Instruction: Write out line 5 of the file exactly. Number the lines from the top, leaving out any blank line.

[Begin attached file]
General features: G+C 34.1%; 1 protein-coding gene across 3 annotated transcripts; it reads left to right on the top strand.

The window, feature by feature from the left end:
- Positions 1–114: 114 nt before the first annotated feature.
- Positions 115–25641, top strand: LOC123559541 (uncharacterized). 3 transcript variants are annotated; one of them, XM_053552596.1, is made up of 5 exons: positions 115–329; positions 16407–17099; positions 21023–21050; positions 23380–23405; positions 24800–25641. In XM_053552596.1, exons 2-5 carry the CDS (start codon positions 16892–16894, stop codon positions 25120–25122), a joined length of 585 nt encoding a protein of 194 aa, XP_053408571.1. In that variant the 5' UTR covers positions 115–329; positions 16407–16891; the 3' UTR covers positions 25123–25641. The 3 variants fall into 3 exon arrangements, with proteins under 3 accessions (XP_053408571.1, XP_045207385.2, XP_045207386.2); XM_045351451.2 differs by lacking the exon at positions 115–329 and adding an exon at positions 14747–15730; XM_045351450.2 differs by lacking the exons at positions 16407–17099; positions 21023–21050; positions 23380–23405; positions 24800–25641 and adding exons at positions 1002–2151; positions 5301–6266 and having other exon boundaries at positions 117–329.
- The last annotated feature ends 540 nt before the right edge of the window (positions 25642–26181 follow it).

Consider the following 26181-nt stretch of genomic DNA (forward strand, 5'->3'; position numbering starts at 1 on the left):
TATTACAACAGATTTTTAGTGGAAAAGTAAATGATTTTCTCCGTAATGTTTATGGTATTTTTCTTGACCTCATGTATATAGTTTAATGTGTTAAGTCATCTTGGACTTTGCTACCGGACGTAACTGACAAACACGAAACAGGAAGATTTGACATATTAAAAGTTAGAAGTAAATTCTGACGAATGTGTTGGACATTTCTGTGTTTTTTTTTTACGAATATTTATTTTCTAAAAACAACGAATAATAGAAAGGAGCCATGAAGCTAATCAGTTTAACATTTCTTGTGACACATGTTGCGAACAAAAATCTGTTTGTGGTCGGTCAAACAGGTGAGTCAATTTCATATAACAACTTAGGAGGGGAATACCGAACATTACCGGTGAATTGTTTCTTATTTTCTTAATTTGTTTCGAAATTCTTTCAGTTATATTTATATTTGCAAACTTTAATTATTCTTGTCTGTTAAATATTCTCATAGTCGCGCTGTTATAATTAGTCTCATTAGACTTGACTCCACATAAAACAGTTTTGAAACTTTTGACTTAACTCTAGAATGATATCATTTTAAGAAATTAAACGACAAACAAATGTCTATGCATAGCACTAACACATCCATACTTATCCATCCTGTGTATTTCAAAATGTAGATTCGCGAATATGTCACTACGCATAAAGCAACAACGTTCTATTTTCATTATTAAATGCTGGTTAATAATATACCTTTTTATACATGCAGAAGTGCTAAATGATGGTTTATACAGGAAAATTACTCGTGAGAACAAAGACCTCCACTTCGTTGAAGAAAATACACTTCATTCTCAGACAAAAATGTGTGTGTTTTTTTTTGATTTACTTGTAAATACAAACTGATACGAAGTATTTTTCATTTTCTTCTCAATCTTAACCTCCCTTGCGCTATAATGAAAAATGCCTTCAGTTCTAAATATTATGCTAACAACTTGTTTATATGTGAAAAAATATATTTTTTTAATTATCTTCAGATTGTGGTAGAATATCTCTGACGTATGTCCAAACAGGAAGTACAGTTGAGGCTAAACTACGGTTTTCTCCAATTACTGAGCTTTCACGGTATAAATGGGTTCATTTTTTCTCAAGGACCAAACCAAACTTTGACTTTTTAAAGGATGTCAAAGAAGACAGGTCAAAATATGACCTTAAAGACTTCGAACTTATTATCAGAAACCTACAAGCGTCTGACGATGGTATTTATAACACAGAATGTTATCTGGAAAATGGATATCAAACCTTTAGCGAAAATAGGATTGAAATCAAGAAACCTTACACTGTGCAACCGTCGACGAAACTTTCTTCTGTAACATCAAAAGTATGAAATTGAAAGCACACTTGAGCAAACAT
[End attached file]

- The last annotated feature ends 540 nt before the right edge of the window (positions 25642–26181 follow it).